Internal And External Cooperation Leads To More Value

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In 2005, I read Friedman’s The World is Flat. In his book he outlines how 10 forces coupled with what he calls the “Triple Convergence” would turbo charge the “flattening” of the world’s economies. He points to the Internet being the primary vehicle for this change. Fast forward to 2011, and the BRIC countries are contemplating a bailout for Europe, while the U.S. economy is still seeking a jump-start. It seems that Friedman’s predictions have started to take hold in just six years after publishing his book.

The rate of change is nothing short of revolutionary, and it seems that the revolution is in full swing.  In 1970, American poet Gill Scott Heron said “The revolution will not be televised” and, in a strange twist of fate, Scott Heron’s poem was published around the same time that American scientists were building for the first time ARPANET, a networked system that would eventually evolve to be the vehicle of change.

As of summer 2011, 2 billion people have access to the Internet. The speed at which information can be consumed, synthesized and remixed has no comparison to any other time in history.

Historically, the liberation of information leads to significant changes in the way we behave, conduct business and view the world. Those who ignore the significance of that shift do so at their peril.

In 2001, we were introduced to Wikipedia, now the world’s largest encyclopedia, in 2003 Linkedin, now the world’s largest collection of resumes, then Skype, which uses the Internet to send free voice calls, which now include video and conferencing. In 2004, Facebook, which now stands at 750 million users, revolutionized social networks, and in 2006, Twitter changed the way we were informed. In 2011, Google launched Google Plus, which is growing at a faster rate than Facebook did a few years earlier. The ability of 2 billion people to find each other, network with each other and share ideas is only getting faster. Viewing innovation challenges from a number of networked and diverse perspectives will produce a plethora of solutions globally.

In the past, large companies just had to hire the top students in their particular field to stay ahead. They could focus on tracking their industry and direct competition to maintain market share and industry leadership. Many technology driver companies would also measure innovation by the amount of capital invested in R&D (RIM and Nortel were No.1 and 2 in R&D spend in Canada last year). The tools on the Internet are changing that reality at an alarming rate leaving many companies either in denial or in absolute confusion. However, it seems that many other smart companies see that leveraging Web 2.0 is critical to their continued success and survival.

In a survey done by McKinsey of nearly 1,700 top executives from around the world, they asked about the value of Web 2.0 deployment. 69 per cent reported that their company gained measurable business benefits including more innovative products and services, better access to knowledge, lowered cost of doing business and higher revenues. The key to success was more cooperation via a better networked organization.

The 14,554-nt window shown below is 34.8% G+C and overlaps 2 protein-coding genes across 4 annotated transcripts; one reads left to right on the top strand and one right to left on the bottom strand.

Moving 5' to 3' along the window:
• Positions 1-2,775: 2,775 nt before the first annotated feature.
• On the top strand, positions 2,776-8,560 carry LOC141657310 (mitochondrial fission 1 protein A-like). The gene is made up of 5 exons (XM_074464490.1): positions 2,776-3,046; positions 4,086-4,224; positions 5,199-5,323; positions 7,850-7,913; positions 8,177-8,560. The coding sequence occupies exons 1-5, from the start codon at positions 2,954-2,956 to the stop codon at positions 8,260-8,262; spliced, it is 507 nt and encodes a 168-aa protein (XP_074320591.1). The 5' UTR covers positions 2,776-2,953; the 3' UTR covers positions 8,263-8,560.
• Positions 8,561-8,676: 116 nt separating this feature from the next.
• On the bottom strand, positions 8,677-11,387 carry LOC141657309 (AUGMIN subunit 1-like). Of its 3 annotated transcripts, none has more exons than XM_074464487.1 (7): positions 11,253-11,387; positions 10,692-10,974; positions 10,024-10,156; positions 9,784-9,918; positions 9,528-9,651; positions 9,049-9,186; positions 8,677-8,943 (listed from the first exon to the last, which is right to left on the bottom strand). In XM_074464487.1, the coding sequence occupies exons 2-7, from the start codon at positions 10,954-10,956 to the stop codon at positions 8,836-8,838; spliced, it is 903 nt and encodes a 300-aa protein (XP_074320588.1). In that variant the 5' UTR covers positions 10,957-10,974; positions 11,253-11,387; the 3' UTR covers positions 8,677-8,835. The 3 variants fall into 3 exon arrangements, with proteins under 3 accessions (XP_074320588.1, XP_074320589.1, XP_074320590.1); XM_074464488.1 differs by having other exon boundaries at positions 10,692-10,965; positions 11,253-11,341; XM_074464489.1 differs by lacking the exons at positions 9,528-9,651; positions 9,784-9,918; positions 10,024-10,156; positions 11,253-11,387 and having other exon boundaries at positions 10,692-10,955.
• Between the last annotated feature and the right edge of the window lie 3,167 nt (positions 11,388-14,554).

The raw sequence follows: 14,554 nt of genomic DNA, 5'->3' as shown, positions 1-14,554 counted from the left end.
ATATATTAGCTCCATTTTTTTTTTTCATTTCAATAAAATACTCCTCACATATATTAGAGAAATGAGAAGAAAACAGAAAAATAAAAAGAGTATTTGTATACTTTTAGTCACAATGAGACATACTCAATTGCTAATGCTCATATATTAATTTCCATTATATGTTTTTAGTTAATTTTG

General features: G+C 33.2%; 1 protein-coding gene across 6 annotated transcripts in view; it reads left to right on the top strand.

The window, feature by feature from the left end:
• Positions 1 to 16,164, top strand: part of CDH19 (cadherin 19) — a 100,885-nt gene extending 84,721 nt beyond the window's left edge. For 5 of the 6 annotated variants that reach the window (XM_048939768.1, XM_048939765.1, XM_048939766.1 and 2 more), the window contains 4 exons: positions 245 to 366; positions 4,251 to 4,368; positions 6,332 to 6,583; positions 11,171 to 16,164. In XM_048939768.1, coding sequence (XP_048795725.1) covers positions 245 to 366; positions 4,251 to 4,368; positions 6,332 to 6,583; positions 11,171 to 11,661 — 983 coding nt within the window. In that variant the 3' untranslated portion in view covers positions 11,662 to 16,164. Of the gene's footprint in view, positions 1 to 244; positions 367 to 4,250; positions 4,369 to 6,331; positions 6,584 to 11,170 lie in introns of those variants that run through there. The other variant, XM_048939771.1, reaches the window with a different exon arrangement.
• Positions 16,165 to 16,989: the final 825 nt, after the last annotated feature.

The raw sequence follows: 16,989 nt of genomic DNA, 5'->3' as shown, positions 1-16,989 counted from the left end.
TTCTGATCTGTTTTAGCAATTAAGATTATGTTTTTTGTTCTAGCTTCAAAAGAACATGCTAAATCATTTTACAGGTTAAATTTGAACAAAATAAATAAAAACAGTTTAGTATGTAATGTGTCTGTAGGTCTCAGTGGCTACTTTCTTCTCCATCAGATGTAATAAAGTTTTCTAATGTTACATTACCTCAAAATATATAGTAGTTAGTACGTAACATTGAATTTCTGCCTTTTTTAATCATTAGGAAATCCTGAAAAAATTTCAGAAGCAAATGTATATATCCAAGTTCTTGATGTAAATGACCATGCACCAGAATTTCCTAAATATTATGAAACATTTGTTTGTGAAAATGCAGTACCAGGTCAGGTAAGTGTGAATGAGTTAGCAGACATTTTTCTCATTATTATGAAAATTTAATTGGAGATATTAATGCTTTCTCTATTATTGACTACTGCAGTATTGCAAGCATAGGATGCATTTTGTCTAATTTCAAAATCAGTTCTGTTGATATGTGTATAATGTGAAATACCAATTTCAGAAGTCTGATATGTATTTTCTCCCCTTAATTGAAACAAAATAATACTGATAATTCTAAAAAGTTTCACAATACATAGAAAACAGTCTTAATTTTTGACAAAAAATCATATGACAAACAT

Open innovation allows a company to weave the components of social media and effective collaboration together. Smart entities will leverage open innovation to create business ecosystems that look at not just their core business, but at all the players that can add value and extract value from being a part of that ecosystem. They will encourage responsible sharing of information and co-development with members of the ecosystem and will think very seriously about leveraging the tools of the Internet to do so. Innovation is no longer the domain of your smartest hire, or your company, or your country or the “Developed” world.  Innovation is becoming truly global in scope. Inclusion and cooperation with actors within and without an entity will prove critical in the next decade.

Educational expert Alfie Kohn says  “Non-cooperative approaches . . . almost always involve duplication of effort, since someone working independently must spend time and skills on problems that already have been encountered and overcome by someone else. A technical hitch, for example, is more likely to be solved quickly and imaginatively if scientists (including scientists from different countries) pool their talents rather than compete against one another.”

Whether companies like it or not, the reality of value being created via cooperation will be powered by a future that is already here. It turns out that the zero sum game idea has flaws and gaps. Perhaps it may be more beneficial for entities to start thinking of raising the sea so that all boats can rise, while ensuring that their boat is fit for the high seas and winds ahead.

By Dwayne Matthews

Dwayne Matthews is the managing director of Clean 15, Canadian leader in open innovation.

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